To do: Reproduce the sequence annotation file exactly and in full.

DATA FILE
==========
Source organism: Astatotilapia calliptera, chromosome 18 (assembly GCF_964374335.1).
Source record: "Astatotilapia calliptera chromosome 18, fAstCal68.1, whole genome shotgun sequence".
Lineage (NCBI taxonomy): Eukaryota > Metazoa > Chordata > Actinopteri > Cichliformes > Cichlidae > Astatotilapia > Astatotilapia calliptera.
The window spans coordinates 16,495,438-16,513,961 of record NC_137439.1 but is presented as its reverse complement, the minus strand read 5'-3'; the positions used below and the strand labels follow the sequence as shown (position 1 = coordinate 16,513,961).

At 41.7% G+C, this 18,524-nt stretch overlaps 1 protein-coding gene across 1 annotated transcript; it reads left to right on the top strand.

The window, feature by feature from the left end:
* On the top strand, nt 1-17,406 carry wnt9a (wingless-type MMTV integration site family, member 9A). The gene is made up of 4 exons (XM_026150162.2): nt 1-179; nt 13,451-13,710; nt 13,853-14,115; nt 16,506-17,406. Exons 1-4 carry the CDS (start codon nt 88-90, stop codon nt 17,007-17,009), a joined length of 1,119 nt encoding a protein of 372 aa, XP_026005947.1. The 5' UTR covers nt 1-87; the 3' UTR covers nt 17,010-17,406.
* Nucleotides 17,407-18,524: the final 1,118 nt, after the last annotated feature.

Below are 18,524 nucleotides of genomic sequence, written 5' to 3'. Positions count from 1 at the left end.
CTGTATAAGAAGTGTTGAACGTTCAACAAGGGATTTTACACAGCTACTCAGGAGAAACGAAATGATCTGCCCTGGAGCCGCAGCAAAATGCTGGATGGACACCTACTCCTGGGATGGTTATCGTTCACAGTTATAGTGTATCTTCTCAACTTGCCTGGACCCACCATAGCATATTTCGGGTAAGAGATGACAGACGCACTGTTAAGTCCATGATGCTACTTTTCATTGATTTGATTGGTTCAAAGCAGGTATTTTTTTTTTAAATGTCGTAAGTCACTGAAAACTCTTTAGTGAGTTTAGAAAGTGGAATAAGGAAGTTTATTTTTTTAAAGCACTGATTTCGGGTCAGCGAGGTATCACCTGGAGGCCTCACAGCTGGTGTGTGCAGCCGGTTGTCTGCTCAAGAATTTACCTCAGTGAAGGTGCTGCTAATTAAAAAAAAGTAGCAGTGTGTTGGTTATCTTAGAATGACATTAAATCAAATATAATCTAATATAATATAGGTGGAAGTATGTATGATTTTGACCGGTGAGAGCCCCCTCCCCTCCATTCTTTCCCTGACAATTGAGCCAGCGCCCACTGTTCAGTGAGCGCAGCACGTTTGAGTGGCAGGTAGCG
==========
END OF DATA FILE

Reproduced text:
Source organism: Astatotilapia calliptera, chromosome 18 (assembly GCF_964374335.1).
Source record: "Astatotilapia calliptera chromosome 18, fAstCal68.1, whole genome shotgun sequence".
Lineage (NCBI taxonomy): Eukaryota > Metazoa > Chordata > Actinopteri > Cichliformes > Cichlidae > Astatotilapia > Astatotilapia calliptera.
The window spans coordinates 16,495,438-16,513,961 of record NC_137439.1 but is presented as its reverse complement, the minus strand read 5'-3'; the positions used below and the strand labels follow the sequence as shown (position 1 = coordinate 16,513,961).

At 41.7% G+C, this 18,524-nt stretch overlaps 1 protein-coding gene across 1 annotated transcript; it reads left to right on the top strand.

The window, feature by feature from the left end:
* On the top strand, nt 1-17,406 carry wnt9a (wingless-type MMTV integration site family, member 9A). The gene is made up of 4 exons (XM_026150162.2): nt 1-179; nt 13,451-13,710; nt 13,853-14,115; nt 16,506-17,406. Exons 1-4 carry the CDS (start codon nt 88-90, stop codon nt 17,007-17,009), a joined length of 1,119 nt encoding a protein of 372 aa, XP_026005947.1. The 5' UTR covers nt 1-87; the 3' UTR covers nt 17,010-17,406.
* Nucleotides 17,407-18,524: the final 1,118 nt, after the last annotated feature.

Below are 18,524 nucleotides of genomic sequence, written 5' to 3'. Positions count from 1 at the left end.
CTGTATAAGAAGTGTTGAACGTTCAACAAGGGATTTTACACAGCTACTCAGGAGAAACGAAATGATCTGCCCTGGAGCCGCAGCAAAATGCTGGATGGACACCTACTCCTGGGATGGTTATCGTTCACAGTTATAGTGTATCTTCTCAACTTGCCTGGACCCACCATAGCATATTTCGGGTAAGAGATGACAGACGCACTGTTAAGTCCATGATGCTACTTTTCATTGATTTGATTGGTTCAAAGCAGGTATTTTTTTTTTAAATGTCGTAAGTCACTGAAAACTCTTTAGTGAGTTTAGAAAGTGGAATAAGGAAGTTTATTTTTTTAAAGCACTGATTTCGGGTCAGCGAGGTATCACCTGGAGGCCTCACAGCTGGTGTGTGCAGCCGGTTGTCTGCTCAAGAATTTACCTCAGTGAAGGTGCTGCTAATTAAAAAAAAGTAGCAGTGTGTTGGTTATCTTAGAATGACATTAAATCAAATATAATCTAATATAATATAGGTGGAAGTATGTATGATTTTGACCGGTGAGAGCCCCCTCCCCTCCATTCTTTCCCTGACAATTGAGCCAGCGCCCACTGTTCAGTGAGCGCAGCACGTTTGAGTGGCAGGTAGCG